Julian Burnside has written another article for The Conversation on, amongst a wide variety of other things, his views about asylum seeker policy. I’ve written about Burnside’s views before. Unfortunately for the state of public discussion, we only get two sorts of contributors: the people who appeal to their intuitions to assert that all asylum seekers are terrible; and the people who appeal to their intuitions to assert that all asylum seekers are wonderful. Neither group is adding much to the policy discussion, thus the incorrect perception that parties are in a ‘race to the bottom’ and other such slogans.
But Burnside’s most recent article demonstrates fairly conclusively the extent to which he relies on the bellyfeel prejudice of his readers. I’ve taken an excerpt from his article and rewritten them from a slightly different perspective…
For my sins, I became involved in the issue. I was regularly asked to speak, at public events and private, about vaccination. It seemed to me that the key to the problem was to explain the facts. Naïvely I thought that most Australians would recoil at the idea of wilfully exposing healthy babies and children to pharmaceuticals that can carry with them the possibility of serious injury or death.
A couple of unexpected things happened. First, I got a few death threats. It surprised me that, having done a few pretty contentious cases in my career, I should receive death threats for speaking out on behalf of people who were, self-evidently, voiceless and powerless.
And whenever I was quoted in the media saying something outrageous like “it is wrong to take away the need for voluntary consent of parents to perform medical procedures upon their children”, I would receive a torrent of hate mail.
The anger and intensity of the hate mail astonished me then, and it still does. It struck me as remarkable that people would write to a complete stranger in such bluntly abusive terms. And the mail I got was seriously, vigorously abusive.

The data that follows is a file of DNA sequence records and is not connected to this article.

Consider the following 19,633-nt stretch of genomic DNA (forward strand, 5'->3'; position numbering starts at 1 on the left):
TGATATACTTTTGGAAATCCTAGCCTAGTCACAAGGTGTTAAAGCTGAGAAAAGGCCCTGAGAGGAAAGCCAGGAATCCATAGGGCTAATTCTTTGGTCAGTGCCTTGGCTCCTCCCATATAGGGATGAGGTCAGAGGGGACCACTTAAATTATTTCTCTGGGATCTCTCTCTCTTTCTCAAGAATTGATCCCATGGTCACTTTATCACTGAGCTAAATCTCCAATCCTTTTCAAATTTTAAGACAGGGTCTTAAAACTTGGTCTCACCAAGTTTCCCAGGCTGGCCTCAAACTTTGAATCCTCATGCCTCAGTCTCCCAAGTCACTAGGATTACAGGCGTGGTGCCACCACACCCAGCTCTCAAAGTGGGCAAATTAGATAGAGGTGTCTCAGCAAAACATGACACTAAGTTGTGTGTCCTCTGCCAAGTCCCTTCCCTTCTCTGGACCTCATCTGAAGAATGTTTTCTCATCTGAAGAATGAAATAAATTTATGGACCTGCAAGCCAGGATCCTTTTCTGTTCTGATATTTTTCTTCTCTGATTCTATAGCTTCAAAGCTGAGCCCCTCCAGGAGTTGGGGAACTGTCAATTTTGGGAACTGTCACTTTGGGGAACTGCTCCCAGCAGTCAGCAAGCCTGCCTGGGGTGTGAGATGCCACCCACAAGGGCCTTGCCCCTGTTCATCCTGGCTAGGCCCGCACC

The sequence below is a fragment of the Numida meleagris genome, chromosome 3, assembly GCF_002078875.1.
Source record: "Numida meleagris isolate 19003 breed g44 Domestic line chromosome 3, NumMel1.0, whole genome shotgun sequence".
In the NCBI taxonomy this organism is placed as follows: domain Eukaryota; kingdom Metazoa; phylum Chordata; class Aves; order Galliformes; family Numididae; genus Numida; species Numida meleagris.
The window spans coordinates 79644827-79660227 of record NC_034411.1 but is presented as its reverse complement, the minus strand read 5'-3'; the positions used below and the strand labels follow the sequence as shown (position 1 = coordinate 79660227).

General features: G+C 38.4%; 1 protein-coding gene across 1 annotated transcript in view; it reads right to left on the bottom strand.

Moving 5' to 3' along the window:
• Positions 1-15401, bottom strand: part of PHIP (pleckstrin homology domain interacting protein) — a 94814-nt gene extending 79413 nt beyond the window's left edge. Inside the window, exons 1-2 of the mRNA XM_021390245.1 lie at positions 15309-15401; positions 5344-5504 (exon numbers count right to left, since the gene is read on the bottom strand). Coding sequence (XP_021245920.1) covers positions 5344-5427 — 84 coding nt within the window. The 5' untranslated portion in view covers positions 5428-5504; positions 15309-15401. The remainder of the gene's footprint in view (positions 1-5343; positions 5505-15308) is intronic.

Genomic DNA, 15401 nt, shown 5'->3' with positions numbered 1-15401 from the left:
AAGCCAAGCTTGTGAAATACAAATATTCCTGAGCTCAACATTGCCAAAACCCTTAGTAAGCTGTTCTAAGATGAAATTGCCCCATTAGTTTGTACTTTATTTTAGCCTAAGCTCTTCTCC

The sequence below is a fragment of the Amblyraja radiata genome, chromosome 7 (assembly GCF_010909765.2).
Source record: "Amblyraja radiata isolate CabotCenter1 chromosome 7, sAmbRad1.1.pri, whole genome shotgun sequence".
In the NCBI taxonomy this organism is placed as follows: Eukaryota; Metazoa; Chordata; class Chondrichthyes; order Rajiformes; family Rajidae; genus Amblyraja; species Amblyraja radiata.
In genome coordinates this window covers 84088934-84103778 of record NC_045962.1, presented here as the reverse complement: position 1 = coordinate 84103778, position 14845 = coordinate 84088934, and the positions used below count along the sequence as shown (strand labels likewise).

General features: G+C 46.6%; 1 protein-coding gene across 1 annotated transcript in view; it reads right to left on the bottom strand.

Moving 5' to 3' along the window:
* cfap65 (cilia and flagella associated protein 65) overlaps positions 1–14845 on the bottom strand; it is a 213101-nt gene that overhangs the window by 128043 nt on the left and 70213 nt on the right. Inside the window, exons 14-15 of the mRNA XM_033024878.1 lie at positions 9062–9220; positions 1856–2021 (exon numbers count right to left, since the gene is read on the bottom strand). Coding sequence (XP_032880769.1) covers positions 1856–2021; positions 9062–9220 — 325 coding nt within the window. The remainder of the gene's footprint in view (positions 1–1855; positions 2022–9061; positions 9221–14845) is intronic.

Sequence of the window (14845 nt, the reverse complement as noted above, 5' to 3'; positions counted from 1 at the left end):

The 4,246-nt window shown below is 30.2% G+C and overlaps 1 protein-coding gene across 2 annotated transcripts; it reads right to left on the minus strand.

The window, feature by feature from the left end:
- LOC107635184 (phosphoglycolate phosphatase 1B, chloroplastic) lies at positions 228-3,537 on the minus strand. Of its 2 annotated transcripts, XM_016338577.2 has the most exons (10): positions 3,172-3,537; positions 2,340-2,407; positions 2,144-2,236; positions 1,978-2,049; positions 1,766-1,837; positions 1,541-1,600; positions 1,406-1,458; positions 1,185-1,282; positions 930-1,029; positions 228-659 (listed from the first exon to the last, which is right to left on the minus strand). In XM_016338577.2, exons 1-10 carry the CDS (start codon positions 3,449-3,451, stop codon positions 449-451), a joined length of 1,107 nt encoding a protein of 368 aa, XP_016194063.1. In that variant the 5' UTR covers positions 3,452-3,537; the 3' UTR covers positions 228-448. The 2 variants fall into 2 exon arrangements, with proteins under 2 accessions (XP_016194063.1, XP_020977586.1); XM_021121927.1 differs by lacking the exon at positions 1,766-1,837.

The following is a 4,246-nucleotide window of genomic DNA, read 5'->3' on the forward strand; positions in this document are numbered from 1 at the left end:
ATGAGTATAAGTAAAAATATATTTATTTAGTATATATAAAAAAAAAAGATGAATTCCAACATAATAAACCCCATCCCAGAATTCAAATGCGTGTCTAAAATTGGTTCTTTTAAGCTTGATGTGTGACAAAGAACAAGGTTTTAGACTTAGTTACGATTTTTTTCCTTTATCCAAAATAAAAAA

Since I had set myself the goal of converting all of Australia to understanding the facts, I decided to answer all the hate mail. After all, these people had self-identified as disagreeing with my views. My reasoning, flawed as it looks now, was that if only the people who disagreed with me could understand the facts, then they would come around to my way of seeing things. If enough people changed their views, the government policy would have to change. Clearly I did not know what I was dealing with.
Still, I resolved to answer all the mail I could. Mail that came by post was impossible to answer because, as a rule, people who use the postal service are a forgetful lot who did not include a name or address. But most of it came by email and, even if I did not know the sender’s identity, I could respond by simply hitting the reply button.
I sat up late at night answering emails: thousands of them, mostly abusive. Some of them all in capitals; lots of exclamation marks and lots of very rude words. I am no shrinking violet, but I was astonished by the rudeness of many of the emails I got. Unpopularity brings strange rewards.
Since their complaints fell into a few recognisable patterns, I had a few standard responses. Typically I would grit my teeth and say something like:
Thank you for your email. I gather you do not agree with me. But did you realise that… people should have access to both sides of the debate, some children are more susceptible to vaccine injuries than others,…etc.
If I was surprised by the rudeness and vehemence of most of the emails, what followed was even more astonishing. Nearly all of them responded to my reply…and every response was polite. The responses fell into a few patterns, but typically they said “thank you for answering me, I did not expect to hear from you. The facts you sent me are all very well, but…”, and then they would set out other objections. I replied with more facts to answer those objections.
Over the course of thousands of bits of hate mail, I estimate that about 50% ended up saying, in substance: “Thank you for discussing this issue with me. I agree with you now”; and about 25% ended up saying, in substance: “Thank you for discussing this issue with me. I don’t agree with you, but it is good that you stand up for what you believe”. The other 25% remained entirely unconvinced and, I assume, continued to vote for the Greens.
Here’s a crazy thought. Why not find a group of intelligent, eloquent, and morally excellent people who disagree with each other, and record them as they discuss an issue in depth? It seems that we have the technology.
Alas, it’s clearly much easier to just give everybody a megaphone and let the chaos rain down.
- Julian Burnside: Alienation to alien nation (theconversation.com)
- Whole of Tasmania should be immigration centre – Julian Burnside (theguardian.com)
- Asylum Seekers, Intentional Communities and Tiny Houses (desirableworld.wordpress.com)
- Tony Abbott and his plans for “boat people” (boundlessplains.wordpress.com)
- week 2: vigil (galbraithjanet.wordpress.com)
- Germany’s Refugee Policy Tested By New Arrivals : Parallels : NPR (worldhumanrights.wordpress.com)
- Comment: Australian parties in ‘race to bottom’ on asylum policy (sbs.com.au)